Defaced Posters: Eye-Gouging and Oedipus

I take many photos where the representation of eyes are a key element. Indeed I have blogged about this theme on several occasions. Usually, the eyes I am drawn to are all-seeing and observant. Sometimes it is a single eye, a fragment of a torn or folded poster. It has also been a mystic 3rd Eye. This post is about something different. In these cases the eyes have been removed, sometimes deliberately, or defaced.

When I think about graffiti I usually associate it with drawn or written element that has been added to something that already exists. In terms of a poster of a face this could be the addition of facial hair – a unibrow or a Hitler moustache. In the photograph below – a detail of an Venetian exhibition poster – some round John Lennon spectacles have been crudely drawn on a holy child – possibly baby Jesus:

I was struck by this sighting below whist walking through a London Underground station. The advertisement had been defaced with a series of cuts. I remember feeling at the time that these cuts were quite violent, and felt compelled to photograph the image despite the rush hour crowd milling past me:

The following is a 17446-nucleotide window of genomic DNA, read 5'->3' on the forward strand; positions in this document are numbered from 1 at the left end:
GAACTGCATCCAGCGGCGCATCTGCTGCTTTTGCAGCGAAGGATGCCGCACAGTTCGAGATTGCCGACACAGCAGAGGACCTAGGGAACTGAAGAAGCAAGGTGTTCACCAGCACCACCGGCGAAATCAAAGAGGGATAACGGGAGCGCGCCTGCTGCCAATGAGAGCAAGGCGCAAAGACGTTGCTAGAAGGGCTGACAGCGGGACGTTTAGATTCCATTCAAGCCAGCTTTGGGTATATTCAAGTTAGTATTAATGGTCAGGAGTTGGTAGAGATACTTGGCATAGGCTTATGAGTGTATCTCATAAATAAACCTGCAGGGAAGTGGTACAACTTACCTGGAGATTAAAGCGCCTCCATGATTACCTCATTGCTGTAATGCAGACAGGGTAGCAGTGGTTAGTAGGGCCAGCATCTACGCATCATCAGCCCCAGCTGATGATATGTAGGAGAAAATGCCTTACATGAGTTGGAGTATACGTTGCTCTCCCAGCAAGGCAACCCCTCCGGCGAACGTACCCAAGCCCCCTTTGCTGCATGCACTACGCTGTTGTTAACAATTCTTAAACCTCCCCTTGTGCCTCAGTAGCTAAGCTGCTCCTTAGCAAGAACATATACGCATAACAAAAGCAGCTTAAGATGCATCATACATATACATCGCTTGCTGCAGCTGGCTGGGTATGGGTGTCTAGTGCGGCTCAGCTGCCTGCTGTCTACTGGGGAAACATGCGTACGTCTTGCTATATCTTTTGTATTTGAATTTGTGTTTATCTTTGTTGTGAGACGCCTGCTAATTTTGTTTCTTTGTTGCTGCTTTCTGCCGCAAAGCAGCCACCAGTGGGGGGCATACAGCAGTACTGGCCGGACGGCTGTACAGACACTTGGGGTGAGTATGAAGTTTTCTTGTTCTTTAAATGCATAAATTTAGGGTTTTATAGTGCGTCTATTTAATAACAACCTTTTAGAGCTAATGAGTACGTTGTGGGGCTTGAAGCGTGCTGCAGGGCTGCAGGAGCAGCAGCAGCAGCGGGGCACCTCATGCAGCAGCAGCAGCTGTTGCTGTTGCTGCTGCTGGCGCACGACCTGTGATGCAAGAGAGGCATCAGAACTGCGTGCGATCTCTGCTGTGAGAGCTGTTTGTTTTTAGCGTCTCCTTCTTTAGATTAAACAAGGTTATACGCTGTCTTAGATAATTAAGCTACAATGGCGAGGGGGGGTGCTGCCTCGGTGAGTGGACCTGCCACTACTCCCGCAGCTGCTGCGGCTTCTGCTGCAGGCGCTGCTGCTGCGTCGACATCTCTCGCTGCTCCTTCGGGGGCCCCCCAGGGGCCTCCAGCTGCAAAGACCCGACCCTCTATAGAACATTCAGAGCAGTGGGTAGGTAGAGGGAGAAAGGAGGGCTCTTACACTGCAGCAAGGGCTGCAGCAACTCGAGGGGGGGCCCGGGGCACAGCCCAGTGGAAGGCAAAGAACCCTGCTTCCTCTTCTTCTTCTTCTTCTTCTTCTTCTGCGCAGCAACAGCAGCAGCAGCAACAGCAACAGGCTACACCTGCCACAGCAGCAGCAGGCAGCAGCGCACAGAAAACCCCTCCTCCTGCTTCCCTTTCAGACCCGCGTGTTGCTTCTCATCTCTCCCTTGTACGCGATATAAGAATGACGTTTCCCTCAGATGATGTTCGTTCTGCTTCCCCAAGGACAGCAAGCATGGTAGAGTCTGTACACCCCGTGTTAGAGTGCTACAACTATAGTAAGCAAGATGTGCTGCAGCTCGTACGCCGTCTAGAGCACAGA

In the following photos, rather than adding something to the eyes, the eyes have been deliberately gauged out. The image below reminded me a bit of a Surrealist work:

Seen in Soho, London:

Below, a couple of photographs taken in Tel Aviv during the Israeli election campaign in September 2019:

I remember loving the films of Pier Paolo Pasolini primarily for their sensual impact – the visuals and the soundtracks used to overwhelm me to the point I rarely took in the narrative. I was a teenager when I first came across his version of Oedipus Rex. In the film, as in the original Greek tragedy, Oedipus gouges out his own eyes after realising he committed both incest with his mother (who has just killed herself), and patricide. Red blood flows from his blinded eyes, self-inflicted by using the pin of a gold brooch from his late mother/lover’s robe.

The additional paint splurged on this poster seen in Tottenham have loose connotations with the gory myth:


Also published on Medium.

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